We see, as I mentioned, that the global humanitarian needs are growing, and they’re growing due to a confluence of factors, including climate change and natural disasters, global economic downturn and food insecurity, population growth and urbanization, and civil strife.
Let me just give you a few numbers just so you get some perspective on the situation in the world. The division of responsibility between AID and PRM is pretty well-defined. We generally support internally displaced persons, PRM refugees. So I’ll give you some statistics regarding internally displaced persons.
If we use 1997 as our benchmark year, there were 17 million IDPs throughout the world. That has increased to 26 million as of last year. And the number of refugees and stateless persons increased as well, and if we look at 2004 as a baseline, roughly 15 million persons, that has grown to nearly 22 million by 2008.
And then when we look at the number of persons who were affected by natural disasters, we see that those – that number has increased from 150 million only in 1990 to more than 300 million in 2008.
Reaching the Millennium Development Goals is threatened as disasters are halting progress towards development by reducing household coping mechanisms, overwhelming health systems and other country systems, and eroding viable markets. Meeting humanitarian needs is one of our top priorities, as Eric mentioned, because humanitarian assistance is the most fundamental expression of American values; and two, besides saving lives and alleviating suffering, humanitarian assistance also contributes to regional stability.
For these reasons, we are pleased that we are able to increase our funding to continue and strengthen our partnership with the UN and other UN organizations. I will run briefly through the numbers of our contributions to international organizations. As Eric mentioned, the fiscal year is coming to a close rapidly, and in this past fiscal year, we provided $1.868 billion, close to $1.9 billion, to 14 UN agencies and international agencies that are working in more than 25 countries. Of that total, the majority went to the World Food Program, roughly 1.717 billion, and then another 60 million to UNICEF and 37 million to IOM, as well as additional funding to 11 other UN agencies.
And that assistance goes to many areas. It goes to agriculture and food security, economic recovery and market systems, humanitarian coordination, and information management.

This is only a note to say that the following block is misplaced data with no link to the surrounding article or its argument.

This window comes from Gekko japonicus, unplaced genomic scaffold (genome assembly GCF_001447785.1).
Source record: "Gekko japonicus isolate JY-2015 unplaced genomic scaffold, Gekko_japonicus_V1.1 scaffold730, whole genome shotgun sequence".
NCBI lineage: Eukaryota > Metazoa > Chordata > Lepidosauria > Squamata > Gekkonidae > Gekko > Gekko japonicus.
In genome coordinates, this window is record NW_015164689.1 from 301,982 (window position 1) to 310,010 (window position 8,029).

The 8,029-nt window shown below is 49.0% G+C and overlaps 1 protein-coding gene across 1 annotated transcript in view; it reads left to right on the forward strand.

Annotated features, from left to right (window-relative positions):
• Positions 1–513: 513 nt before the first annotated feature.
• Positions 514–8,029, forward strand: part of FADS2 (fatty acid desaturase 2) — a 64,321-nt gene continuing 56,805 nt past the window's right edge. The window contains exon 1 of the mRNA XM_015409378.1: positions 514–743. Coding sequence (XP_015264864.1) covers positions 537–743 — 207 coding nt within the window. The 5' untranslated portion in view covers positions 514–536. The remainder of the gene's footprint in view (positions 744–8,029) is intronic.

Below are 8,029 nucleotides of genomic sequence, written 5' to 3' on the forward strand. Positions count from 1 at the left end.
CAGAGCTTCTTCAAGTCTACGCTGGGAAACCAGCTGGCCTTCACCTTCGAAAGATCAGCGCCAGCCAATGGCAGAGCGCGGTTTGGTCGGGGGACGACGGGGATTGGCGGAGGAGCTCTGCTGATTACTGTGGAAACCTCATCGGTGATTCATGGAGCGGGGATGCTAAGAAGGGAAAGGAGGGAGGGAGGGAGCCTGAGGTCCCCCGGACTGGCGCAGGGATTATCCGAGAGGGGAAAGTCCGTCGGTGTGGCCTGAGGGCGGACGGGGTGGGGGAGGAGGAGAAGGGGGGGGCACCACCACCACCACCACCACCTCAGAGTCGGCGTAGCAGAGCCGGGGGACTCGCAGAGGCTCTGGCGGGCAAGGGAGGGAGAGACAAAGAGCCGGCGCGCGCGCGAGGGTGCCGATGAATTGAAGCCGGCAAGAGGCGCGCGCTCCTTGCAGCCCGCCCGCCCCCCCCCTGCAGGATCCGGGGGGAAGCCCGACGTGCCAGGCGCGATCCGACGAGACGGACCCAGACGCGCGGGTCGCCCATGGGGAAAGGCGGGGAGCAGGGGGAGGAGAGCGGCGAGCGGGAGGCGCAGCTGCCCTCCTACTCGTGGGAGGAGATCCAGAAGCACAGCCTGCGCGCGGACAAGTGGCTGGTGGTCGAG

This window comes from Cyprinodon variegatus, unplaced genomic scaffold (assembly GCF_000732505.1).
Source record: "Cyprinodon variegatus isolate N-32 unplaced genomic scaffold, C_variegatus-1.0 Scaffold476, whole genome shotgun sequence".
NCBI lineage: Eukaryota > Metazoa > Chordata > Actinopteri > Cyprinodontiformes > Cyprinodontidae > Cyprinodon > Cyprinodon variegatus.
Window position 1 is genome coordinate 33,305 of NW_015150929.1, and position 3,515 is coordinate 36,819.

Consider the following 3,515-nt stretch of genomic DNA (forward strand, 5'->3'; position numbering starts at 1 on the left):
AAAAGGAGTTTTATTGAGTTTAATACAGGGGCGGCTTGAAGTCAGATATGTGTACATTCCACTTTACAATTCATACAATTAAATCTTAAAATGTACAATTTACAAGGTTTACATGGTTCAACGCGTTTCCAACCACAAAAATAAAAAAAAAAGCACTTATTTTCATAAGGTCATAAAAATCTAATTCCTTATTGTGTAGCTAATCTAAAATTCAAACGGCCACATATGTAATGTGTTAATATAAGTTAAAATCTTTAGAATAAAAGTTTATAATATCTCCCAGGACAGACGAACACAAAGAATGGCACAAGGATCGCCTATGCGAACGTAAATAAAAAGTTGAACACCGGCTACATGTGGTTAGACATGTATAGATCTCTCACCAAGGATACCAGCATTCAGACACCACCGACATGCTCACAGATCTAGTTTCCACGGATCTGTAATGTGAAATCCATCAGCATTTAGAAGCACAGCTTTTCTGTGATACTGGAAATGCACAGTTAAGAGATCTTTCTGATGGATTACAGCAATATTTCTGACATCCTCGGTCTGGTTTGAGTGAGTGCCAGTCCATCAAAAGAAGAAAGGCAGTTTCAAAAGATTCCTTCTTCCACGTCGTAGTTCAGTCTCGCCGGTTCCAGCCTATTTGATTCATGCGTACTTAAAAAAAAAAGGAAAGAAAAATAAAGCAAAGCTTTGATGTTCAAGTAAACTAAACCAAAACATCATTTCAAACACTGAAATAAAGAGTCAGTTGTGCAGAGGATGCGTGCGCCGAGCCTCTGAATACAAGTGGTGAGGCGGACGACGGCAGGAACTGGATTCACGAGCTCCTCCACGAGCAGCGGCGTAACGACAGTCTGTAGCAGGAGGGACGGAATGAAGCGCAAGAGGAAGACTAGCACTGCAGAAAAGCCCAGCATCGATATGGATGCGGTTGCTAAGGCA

So the total increase, if we were to compare 2008 to 2009, is one of about $171 million. We are the leaders in supporting humanitarian crises and humanitarian support around the world, and we don’t expect to stop being a leader. Thank you. ASSISTANT SECRETARY SCHWARTZ:
If I may, before we – just to round out Earl’s numbers, the increase that he cited is – probably understates the increase, because that was from the $1.8 billion figure. So you’ve got the 1.8 billion from AID. Let me just get you closer to the about 3.2 billion that we’re at, which does represent an increase from prior years. We’ve done about $641 million to UNHCR; to the UN Relief and Works Agency, about $268 million; to the ICRC, about $256 million.
Earl mentioned IOM, the International Organization of Migration. Together, our two institutions together have probably done about 200 million – over 200 million to IOM, the International Organization for Migration.
And that’s really the bulk of it. There are other organizations, but if you tote those numbers, you’ll get close to $3.2 billion, which represents an increase in our level of effort, and also, clearly, the largest provider of such assistance in the world.
Now, we’d be happy to take any questions that you might have. QUESTION:
Do you have these figures on paper for us?ASSISTANT SECRETARY SCHWARTZ:
Yes. We’ll give them to you on paper, absolutely. If you’d give us about – I’d say about – probably about 10 minutes, if you’ve got about that, we’ll come back and we’ll give you the numbers on paper. Okay? QUESTION:
Thanks.ASSISTANT SECRETARY SCHWARTZ:
Good. Thank you very much. QUESTION: